Chinese Corner

Riddle Me This3 min read

Chinese word puzzles – Nick Stember

Can you read this?


This is an example of “See the Picture, Guess the Phrase” (kàn tú cāi chéngyǔ 看图猜成语), a kind of Pictionary for language nerds. If we translate the emoji into Mandarin we get “horse horse tiger tiger”… or mǎmǎhūhū 马马虎虎, which means “careless” or “so-so,” depending on the context.

My own path to this wonderful corner of the Chinese internet started with a simple, seemingly unrelated question: Are there Chinese crossword puzzles? How would that even work?

Thanks to our long history of borrowing from other languages, English is full of polysyllabic tongue-twisters (like “antidisestablishmentarianism”) and hard-to-spell loanwords (like “smorgasbord”). While Mandarin has its share of loanwords, the language remains stubbornly – though not entirely – disyllabic. That’s because when loanwords, or “words from outside” (wàiláicí 外来词), come into Mandarin, straight phonetic transliterations, like démóukèlāxī 得谋克拉西 for “democracy,” end up getting shortened to easy-to-remember two-character semantic compounds like mínzhǔ 民主 (literally “rule of the people”).

These compounds can vary widely, often depending more on the whims of the author than anything else: you say fānqié 番茄, I say xīhóngshì 西红柿.

Chinese Wikipedia, the go-to resource for this sort of thing, defines crosswords as “a kind of paper-based puzzle app,” suggesting that the humble crossword isn’t well represented in the Sinosphere. As expected, Googling (or Baiduing) turns up some truly miserable examples, intended for students of Mandarin.

“Crossword” of disyllabic words for students of Mandarin. Will Shortz, eat your heart out.

But just when I was about to lose hope, I came across a wealth of far more complicated crosswords that draw on poems, set phrases and classical allusions:

Actually not-terrible crossword puzzle using idioms and allusions.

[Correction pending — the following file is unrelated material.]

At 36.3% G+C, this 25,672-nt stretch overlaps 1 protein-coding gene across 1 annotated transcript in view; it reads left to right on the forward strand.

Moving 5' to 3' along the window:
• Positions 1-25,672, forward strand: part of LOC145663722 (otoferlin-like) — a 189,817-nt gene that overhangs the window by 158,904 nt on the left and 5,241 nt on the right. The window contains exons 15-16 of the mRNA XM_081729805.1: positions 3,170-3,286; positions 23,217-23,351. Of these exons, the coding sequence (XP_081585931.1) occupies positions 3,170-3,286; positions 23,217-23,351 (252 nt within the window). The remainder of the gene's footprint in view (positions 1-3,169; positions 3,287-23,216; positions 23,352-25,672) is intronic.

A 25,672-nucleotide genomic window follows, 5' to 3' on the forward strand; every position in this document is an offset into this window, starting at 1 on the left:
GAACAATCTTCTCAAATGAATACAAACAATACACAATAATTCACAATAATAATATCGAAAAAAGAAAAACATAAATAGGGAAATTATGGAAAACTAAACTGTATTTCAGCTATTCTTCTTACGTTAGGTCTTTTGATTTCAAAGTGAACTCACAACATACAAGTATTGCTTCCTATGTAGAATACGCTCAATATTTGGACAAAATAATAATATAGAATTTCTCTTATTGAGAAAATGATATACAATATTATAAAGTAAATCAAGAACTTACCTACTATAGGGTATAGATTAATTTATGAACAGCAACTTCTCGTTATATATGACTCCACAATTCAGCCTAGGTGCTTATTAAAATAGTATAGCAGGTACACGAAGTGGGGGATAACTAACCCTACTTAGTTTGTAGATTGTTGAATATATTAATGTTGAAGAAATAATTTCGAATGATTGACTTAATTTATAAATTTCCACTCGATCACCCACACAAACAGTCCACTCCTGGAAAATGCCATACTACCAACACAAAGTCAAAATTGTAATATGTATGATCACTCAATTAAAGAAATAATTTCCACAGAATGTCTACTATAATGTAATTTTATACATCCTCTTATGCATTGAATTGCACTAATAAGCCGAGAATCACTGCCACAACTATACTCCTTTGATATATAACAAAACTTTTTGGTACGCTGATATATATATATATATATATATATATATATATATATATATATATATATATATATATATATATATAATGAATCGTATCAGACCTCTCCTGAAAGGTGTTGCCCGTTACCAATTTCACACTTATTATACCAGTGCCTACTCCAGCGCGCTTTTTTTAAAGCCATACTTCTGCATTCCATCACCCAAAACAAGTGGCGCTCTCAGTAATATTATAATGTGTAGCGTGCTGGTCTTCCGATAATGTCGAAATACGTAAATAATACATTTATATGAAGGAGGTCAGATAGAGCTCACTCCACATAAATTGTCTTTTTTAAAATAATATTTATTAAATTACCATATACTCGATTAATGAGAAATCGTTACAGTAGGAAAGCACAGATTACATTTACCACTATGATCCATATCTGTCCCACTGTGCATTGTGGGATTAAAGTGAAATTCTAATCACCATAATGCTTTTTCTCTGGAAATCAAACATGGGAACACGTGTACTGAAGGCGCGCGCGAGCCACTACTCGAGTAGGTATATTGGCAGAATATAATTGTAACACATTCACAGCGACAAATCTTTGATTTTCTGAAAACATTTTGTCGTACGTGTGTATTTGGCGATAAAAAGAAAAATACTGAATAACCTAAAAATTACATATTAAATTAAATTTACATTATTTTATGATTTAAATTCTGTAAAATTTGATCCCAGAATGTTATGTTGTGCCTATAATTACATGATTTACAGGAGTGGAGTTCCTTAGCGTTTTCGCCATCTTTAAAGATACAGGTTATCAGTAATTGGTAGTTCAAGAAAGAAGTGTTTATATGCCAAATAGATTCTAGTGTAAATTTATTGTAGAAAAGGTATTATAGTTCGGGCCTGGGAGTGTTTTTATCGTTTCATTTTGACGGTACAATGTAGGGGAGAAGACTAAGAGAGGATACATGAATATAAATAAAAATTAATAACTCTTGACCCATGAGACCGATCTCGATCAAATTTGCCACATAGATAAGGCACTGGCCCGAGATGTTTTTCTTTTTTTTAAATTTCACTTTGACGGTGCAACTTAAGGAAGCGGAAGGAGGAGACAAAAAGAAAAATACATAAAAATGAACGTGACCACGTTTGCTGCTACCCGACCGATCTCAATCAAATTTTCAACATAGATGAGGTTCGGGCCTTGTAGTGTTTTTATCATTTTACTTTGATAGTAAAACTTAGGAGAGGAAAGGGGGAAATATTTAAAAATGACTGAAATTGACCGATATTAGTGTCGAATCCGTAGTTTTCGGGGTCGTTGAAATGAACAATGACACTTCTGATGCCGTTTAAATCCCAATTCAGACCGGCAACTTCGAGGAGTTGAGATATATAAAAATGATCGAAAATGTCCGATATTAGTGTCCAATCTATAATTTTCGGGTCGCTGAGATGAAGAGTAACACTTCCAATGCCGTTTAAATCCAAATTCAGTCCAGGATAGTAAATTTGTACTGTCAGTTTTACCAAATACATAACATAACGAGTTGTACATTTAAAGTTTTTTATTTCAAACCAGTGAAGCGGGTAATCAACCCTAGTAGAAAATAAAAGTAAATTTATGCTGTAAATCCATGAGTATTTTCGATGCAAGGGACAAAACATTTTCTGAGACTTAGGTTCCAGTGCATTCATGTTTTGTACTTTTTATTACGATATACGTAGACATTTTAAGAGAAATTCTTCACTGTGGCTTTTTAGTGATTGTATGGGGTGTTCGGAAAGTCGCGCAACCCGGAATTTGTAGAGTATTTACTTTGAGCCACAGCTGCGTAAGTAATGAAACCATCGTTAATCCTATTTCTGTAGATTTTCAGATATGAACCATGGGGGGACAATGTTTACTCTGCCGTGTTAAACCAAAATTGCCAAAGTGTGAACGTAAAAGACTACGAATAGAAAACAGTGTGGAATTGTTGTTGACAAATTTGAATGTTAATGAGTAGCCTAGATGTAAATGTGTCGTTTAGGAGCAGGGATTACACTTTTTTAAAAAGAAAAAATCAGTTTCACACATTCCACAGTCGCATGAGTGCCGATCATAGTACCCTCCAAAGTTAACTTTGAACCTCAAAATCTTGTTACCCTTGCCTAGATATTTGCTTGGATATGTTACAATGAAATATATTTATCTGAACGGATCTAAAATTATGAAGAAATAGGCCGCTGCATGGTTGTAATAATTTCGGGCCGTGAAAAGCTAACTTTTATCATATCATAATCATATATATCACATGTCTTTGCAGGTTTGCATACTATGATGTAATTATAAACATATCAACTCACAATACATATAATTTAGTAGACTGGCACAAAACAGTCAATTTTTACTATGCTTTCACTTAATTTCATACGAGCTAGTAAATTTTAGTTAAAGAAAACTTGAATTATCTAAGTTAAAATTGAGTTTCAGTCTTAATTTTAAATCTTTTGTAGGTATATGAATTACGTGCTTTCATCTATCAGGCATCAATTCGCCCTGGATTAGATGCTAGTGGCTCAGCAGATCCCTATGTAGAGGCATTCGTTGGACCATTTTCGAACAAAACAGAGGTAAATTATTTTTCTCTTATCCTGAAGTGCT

Chéngyǔ 成语 are four-character set phrases, derived from ancient Chinese history and myths. Together with their lesser-known cousins, classical allusions (diǎn’gù 典故), chengyu exist at the pinnacle of Chinese language acquisition, used in high falutin’ literary language in Mandarin, Cantonese, and other varieties of Chinese. (Chengyu and diangu mostly come from Classical Chinese, the Latin of East Asia, rather than the modern spoken varieties of Chinese.) According to Chu-hsia Wu, chengyu are mostly four characters long because most of the poems included in the Classic of Poetry, a source of many chengyu, can be divided up into couplets of four-character lines. Wu further breaks down chengyu into three main types:

    1. Derived: New set phrases that borrow the structure of classical allusion
    2. Inherited: Old set phrases from the classical tradition
    3. Borrowed: Set phrases from other languages, for example Buddhist parables

This is all well and good, but a more useful way of dividing up chengyu, for my money, is the one suggested by Robert Bailey:

    1. Genuine
    2. Sarcastic

That is, there are chengyu that mean what they just say, and chengyu that mean the opposite. To those two categories, I would add a third:

3. Mothballed

That is, archaic chengyu that practically nobody uses anymore. (They could make a diabolical crossword puzzle, though!)

Chinese has a rich history of word puzzles, like chengyu dragons:

  1. Choose a chengyu to begin with, for example yì xīn yī yì 一心一意  (“one heart, one mind,” i.e. wholehearted)
  2. Think of a chengyu that begins with the last character of the previous one, like yìmǎxīnyuán 意马心猿 (“mind of a horse, heart of a monkey,” i.e. indecisive)
  3. Repeat until you come up with a chengyu that ends with the first character of the first chengyu. So in our example (assuming we had worked our way to a chengyu that ends in the character 表), we could pick biǎo lǐ bù yī 表里不一 (to say one thing and mean another)

And if that’s too easy for you, there are also poetry dragons, perhaps most famously portrayed in the classic 18th-century novel Dream of the Red Chamber.

For a dummy like me, I think I’ll stick with emoji riddles. ∎

Header image by Sam DeLong.

Nick Stember

Nick Stember is a translator and historian of Chinese comics and science fiction. He is currently working closely with: The Jia Pingwa Institute, in Xi’an; Clarkesworld magazine and Storycom to promote Chinese speculative fiction; and the Books from Taiwan Manhua Project. Based in Vancouver, he is also translation editor for Ricepaper magazine.